If you’re looking for a captivating book, do not read A Tree Grows in Brooklyn; the power of this book is in its authentic characters and the universal experiences they share. This book is equally suitable for a child as for an adult – enjoy!

My Ratings (out of 10 As):

Plot/Story: AAAAAAAA (8)

Writing: AAAAAAAAA (8)

Pace: Medium/Slow

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Story of Survival: I am David – By Anne Holm

Historical Fiction

Set in the Second World War, I am David follows the escape of a young boy, David, from a concentration camp. He has lived there for as long as he can remember; suddenly, a suspicious guard makes plans for his escape, directing him towards the free country of Denmark. Although confused, David figures that it’s his only chance to escape; even if he fails, he’s has nothing to lose. To his disbelief, he makes it over the fence and he’s finally free. Resilient and determined, survival is his only occupation – until, gradually, he grows curious about ‘normal’ people. In a small, picturesque town, he learns more about the world, even aptly teaching himself the local language. A local baker generously gives him bread and David starts to believe in the kindness of others. On his journey, he experiences both goodwill and yet more misfortune, all along keeping his faith in a ‘God of green pastures’.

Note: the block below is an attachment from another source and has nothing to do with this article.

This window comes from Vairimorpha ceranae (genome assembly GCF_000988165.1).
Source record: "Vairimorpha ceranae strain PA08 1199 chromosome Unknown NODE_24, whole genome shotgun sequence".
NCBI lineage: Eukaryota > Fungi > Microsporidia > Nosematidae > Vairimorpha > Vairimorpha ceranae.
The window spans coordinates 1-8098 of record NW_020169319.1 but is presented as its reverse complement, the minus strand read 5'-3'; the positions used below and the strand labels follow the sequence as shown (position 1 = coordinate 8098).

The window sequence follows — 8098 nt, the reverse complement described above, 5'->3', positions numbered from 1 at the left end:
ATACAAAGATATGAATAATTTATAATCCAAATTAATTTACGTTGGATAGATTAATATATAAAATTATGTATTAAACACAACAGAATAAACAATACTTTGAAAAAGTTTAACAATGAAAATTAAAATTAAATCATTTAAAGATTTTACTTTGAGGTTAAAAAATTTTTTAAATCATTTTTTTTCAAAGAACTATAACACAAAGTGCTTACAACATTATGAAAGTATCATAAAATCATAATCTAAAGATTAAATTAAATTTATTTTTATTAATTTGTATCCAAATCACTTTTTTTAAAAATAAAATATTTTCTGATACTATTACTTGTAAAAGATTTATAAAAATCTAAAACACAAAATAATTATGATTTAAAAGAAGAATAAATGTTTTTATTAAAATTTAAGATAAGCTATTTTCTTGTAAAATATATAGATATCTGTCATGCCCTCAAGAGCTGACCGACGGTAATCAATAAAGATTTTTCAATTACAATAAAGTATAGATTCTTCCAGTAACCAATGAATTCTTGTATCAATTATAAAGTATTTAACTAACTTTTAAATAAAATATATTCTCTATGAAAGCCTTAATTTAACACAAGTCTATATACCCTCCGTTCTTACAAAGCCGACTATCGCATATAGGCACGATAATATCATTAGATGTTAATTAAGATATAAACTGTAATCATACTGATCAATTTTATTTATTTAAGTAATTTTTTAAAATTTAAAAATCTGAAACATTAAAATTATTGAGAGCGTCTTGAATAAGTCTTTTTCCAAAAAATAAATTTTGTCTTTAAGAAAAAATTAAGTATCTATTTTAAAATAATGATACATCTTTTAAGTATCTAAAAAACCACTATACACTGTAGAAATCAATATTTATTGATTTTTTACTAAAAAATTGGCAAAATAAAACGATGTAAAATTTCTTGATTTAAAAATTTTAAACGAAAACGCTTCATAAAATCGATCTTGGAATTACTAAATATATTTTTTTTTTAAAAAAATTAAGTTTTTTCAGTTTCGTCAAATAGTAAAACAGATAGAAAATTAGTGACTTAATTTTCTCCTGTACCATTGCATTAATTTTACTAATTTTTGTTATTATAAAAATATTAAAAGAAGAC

I am David was written as a children’s book, but it certainly isn’t too simple or naive. In fact, David shares thoughts so profound and serious that, if he hadn’t grown up in a concentration camp, would seem fantastical, unrealistic. But it’s that philosophical, insightful perspective that makes the book so unique – not just another haunting account of events or a naive child’s story, but in fact somewhere in between. The book also offers a nuanced view of the people living under Nazi occupation – the kindness that existed alongside unspeakable horrors.